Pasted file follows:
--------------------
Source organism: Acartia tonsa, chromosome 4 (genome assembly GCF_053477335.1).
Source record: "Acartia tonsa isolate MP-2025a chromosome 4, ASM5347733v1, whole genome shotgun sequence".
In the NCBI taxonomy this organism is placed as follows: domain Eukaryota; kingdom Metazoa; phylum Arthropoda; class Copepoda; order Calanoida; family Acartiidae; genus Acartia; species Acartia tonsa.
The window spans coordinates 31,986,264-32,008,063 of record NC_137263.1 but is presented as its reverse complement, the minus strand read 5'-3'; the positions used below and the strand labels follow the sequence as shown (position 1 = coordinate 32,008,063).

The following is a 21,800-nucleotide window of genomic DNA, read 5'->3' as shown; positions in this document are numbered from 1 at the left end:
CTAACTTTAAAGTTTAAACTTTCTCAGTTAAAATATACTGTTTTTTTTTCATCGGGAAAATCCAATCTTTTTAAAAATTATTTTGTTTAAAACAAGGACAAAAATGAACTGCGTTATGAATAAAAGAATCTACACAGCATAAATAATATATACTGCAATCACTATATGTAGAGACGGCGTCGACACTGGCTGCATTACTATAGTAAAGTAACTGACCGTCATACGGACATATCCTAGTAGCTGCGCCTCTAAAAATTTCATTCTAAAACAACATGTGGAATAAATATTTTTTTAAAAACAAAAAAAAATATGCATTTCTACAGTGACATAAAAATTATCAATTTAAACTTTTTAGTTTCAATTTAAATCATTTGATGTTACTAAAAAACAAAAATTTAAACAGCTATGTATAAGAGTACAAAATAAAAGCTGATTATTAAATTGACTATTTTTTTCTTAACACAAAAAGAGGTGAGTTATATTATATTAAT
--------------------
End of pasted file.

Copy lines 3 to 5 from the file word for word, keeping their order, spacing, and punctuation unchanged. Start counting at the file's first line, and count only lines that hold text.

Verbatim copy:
In the NCBI taxonomy this organism is placed as follows: domain Eukaryota; kingdom Metazoa; phylum Arthropoda; class Copepoda; order Calanoida; family Acartiidae; genus Acartia; species Acartia tonsa.
The window spans coordinates 31,986,264-32,008,063 of record NC_137263.1 but is presented as its reverse complement, the minus strand read 5'-3'; the positions used below and the strand labels follow the sequence as shown (position 1 = coordinate 32,008,063).

The following is a 21,800-nucleotide window of genomic DNA, read 5'->3' as shown; positions in this document are numbered from 1 at the left end: